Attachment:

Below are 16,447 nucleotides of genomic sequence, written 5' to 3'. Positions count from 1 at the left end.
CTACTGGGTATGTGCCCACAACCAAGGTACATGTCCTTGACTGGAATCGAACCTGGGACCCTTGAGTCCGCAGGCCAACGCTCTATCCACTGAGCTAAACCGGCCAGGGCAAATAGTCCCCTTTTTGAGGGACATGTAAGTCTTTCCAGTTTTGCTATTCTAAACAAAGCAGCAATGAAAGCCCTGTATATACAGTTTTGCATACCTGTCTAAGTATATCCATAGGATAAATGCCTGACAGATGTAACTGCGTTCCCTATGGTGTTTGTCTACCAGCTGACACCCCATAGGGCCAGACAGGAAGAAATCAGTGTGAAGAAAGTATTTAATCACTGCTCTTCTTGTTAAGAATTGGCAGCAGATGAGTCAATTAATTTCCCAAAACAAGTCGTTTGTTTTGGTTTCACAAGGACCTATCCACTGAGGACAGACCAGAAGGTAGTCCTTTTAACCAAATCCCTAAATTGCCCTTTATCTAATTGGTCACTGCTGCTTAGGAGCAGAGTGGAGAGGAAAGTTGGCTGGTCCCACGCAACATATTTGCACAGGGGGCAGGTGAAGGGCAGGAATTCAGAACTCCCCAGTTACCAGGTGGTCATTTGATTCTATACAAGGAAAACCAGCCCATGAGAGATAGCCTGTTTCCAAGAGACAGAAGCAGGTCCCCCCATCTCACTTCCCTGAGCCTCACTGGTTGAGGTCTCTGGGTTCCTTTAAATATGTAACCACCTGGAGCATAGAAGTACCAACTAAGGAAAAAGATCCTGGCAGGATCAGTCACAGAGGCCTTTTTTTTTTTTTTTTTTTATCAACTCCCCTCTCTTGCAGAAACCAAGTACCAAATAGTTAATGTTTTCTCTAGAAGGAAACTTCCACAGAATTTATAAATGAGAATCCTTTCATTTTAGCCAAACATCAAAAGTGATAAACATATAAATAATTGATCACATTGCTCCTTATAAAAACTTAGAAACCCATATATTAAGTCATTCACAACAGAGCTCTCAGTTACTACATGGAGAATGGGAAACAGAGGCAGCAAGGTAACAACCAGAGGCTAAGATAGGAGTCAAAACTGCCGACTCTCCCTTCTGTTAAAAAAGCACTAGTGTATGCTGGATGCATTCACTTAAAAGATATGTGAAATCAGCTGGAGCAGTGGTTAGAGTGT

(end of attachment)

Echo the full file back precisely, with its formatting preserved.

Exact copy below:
Below are 16,447 nucleotides of genomic sequence, written 5' to 3'. Positions count from 1 at the left end.
CTACTGGGTATGTGCCCACAACCAAGGTACATGTCCTTGACTGGAATCGAACCTGGGACCCTTGAGTCCGCAGGCCAACGCTCTATCCACTGAGCTAAACCGGCCAGGGCAAATAGTCCCCTTTTTGAGGGACATGTAAGTCTTTCCAGTTTTGCTATTCTAAACAAAGCAGCAATGAAAGCCCTGTATATACAGTTTTGCATACCTGTCTAAGTATATCCATAGGATAAATGCCTGACAGATGTAACTGCGTTCCCTATGGTGTTTGTCTACCAGCTGACACCCCATAGGGCCAGACAGGAAGAAATCAGTGTGAAGAAAGTATTTAATCACTGCTCTTCTTGTTAAGAATTGGCAGCAGATGAGTCAATTAATTTCCCAAAACAAGTCGTTTGTTTTGGTTTCACAAGGACCTATCCACTGAGGACAGACCAGAAGGTAGTCCTTTTAACCAAATCCCTAAATTGCCCTTTATCTAATTGGTCACTGCTGCTTAGGAGCAGAGTGGAGAGGAAAGTTGGCTGGTCCCACGCAACATATTTGCACAGGGGGCAGGTGAAGGGCAGGAATTCAGAACTCCCCAGTTACCAGGTGGTCATTTGATTCTATACAAGGAAAACCAGCCCATGAGAGATAGCCTGTTTCCAAGAGACAGAAGCAGGTCCCCCCATCTCACTTCCCTGAGCCTCACTGGTTGAGGTCTCTGGGTTCCTTTAAATATGTAACCACCTGGAGCATAGAAGTACCAACTAAGGAAAAAGATCCTGGCAGGATCAGTCACAGAGGCCTTTTTTTTTTTTTTTTTTTATCAACTCCCCTCTCTTGCAGAAACCAAGTACCAAATAGTTAATGTTTTCTCTAGAAGGAAACTTCCACAGAATTTATAAATGAGAATCCTTTCATTTTAGCCAAACATCAAAAGTGATAAACATATAAATAATTGATCACATTGCTCCTTATAAAAACTTAGAAACCCATATATTAAGTCATTCACAACAGAGCTCTCAGTTACTACATGGAGAATGGGAAACAGAGGCAGCAAGGTAACAACCAGAGGCTAAGATAGGAGTCAAAACTGCCGACTCTCCCTTCTGTTAAAAAAGCACTAGTGTATGCTGGATGCATTCACTTAAAAGATATGTGAAATCAGCTGGAGCAGTGGTTAGAGTGT